Teach with Wiki Education

The web is awash in mis- and disinformation, a problem that is only getting worse with generative AI. To develop digital literacy skills and fill content gaps on Wikipedia, Wiki Education helps faculty incorporate Wikipedia assignments into their courses. Students research course-related topics that are missing or underrepresented, synthesize the available literature, and use free tools and trainings to add the information to Wikipedia. Learn more & get started.

Explore “Mixed Reality”

VR headsets like the Apple VisionPro are just the latest gadgets in a long and unfolding history of “mixed reality,” which describes “the merging of a real-world environment with a computer-generated one.” (Wikipedia) MR has potential uses in a range of public interest issues, and raises ethical and theoretical questions about what is “real” and what is “virtual.” A research team at Case Western Reserve University led by Timothy Beal and Michael Hemenway created MyRTLe (“Mixed Reality Teaching and Learning”), a publicly available framework in Canvas that provides tools and resources to facilitate ethical engagement with and critical reflection on the use of MR technologies in the classroom. Learn more & get started.

City University of New York celebrated the first graduates of its B.A. in Applied Public Interest Technology this spring. Congratulations to graduates Yamilet Vasquez and Andrea Guifarro and to CUNY’s Co-Designees Kathleen Cumiskey and Effie MacLachlan for their outstanding work building and promoting accessible PIT pathways.

UMass Amherst celebrated its first graduate from the Undergraduate PIT Certificate and the growth of its PIT team in welcoming Emily Nutwell (PIT Pathways director) and Carolina Rossini (associate director of PIT).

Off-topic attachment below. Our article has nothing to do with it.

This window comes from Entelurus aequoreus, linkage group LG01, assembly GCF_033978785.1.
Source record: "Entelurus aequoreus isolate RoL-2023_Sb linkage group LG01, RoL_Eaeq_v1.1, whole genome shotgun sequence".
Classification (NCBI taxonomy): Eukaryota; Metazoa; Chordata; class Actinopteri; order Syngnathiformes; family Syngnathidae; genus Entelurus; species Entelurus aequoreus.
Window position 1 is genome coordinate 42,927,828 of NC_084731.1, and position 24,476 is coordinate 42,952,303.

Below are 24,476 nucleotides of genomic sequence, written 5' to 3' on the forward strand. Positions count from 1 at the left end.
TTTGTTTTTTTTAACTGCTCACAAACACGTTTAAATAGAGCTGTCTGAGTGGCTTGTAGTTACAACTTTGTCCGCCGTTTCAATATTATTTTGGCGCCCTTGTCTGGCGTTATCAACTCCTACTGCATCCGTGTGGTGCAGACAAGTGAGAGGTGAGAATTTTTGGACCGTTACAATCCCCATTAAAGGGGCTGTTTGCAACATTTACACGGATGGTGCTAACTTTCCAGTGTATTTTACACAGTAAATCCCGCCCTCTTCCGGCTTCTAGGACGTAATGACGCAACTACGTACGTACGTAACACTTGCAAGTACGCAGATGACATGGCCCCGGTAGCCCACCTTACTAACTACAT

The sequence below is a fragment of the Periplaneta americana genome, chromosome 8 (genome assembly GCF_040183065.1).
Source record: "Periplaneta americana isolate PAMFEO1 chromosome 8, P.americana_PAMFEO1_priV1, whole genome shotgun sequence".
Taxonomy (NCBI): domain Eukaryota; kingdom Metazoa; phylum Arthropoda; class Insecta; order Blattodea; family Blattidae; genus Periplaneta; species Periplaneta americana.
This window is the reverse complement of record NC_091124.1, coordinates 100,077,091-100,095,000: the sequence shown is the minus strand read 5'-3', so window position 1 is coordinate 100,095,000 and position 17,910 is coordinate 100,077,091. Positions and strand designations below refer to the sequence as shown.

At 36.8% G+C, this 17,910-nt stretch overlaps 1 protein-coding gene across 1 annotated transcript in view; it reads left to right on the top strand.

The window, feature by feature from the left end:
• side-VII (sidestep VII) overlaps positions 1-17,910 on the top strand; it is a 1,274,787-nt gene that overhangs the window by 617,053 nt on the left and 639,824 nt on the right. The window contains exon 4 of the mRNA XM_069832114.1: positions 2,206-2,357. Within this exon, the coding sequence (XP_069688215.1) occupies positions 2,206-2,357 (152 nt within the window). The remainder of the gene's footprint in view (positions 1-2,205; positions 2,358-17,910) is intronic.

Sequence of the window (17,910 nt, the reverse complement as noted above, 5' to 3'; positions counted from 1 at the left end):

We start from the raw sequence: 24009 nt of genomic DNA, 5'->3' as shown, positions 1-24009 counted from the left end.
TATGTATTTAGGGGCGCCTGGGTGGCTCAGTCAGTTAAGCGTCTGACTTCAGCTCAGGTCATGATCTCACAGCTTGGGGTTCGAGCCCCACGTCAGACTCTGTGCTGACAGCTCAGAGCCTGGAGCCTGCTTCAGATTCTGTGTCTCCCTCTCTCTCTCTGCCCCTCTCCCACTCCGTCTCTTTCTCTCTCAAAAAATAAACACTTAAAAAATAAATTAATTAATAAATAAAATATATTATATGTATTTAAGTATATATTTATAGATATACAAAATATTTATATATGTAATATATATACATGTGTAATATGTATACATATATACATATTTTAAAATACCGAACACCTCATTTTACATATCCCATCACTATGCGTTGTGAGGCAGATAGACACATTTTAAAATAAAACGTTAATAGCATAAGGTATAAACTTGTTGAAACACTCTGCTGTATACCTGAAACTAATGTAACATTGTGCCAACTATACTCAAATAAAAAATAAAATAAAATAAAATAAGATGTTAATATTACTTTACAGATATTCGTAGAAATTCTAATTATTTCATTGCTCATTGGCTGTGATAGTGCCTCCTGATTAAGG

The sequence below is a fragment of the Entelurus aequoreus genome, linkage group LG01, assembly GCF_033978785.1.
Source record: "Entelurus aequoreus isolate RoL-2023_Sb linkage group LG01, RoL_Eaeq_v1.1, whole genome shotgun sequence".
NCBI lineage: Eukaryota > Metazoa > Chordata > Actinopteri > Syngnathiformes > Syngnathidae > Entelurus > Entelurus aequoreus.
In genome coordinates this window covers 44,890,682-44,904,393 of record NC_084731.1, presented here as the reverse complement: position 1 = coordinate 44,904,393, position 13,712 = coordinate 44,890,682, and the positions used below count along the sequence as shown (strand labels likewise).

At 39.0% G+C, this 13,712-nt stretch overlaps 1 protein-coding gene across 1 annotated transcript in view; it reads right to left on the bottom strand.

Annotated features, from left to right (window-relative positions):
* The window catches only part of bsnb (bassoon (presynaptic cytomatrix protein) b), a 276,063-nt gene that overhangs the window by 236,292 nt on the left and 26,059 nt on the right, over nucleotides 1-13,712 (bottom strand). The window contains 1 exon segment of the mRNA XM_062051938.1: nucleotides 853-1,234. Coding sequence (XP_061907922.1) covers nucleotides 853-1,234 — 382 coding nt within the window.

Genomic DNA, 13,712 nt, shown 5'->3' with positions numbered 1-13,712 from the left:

Call for Submissions: Labor Tech Research Network Book, Graduate Student Paper, and Social Justice Awards: As part of its mission to promote scholarship and activism towards more equitable forms of labor and technology, LaborTech is announcing a call for three awards — Book, Graduate Student Paper, and Social Justice. Awardees receive a small cash prize, a certificate and access to a network of 570+ expert members. Learn more & apply here by June 15.

UC Santa Cruz is seeking a Visiting Assistant Professor of Sociology for the coming year. The position will involve working directly in the Everett Program, an innovative program that empowers students to take direct action on issues of social justice and environmental sustainability in partnership with community-based organizations, using digital tools to help support their work. Learn more & apply here by July 11.

Howard University is among the 15 newest recipients of the Google Cybersecurity Clinics Fund. Fifteen academic institutions will each receive up to $1 million in funding, as well as mentorship from volunteer Googlers, Titan Security Keys, and scholarships for the Google Career Certificate in Cybersecurity. Consortium of Cybersecurity clinics began as a PIT-UN collaboration between UC Berkeley and MIT. Learn more here.

Interested in writing for this newsletter, or having your program featured?

We’re seeking writers and projects for…

  • July: Artificial Intelligence (submissions due June 20)
  • September: PIT & Climate Change (submissions due August 15)

Fill out this form, and we’ll be in touch.

Andreen & the PIT-UN Team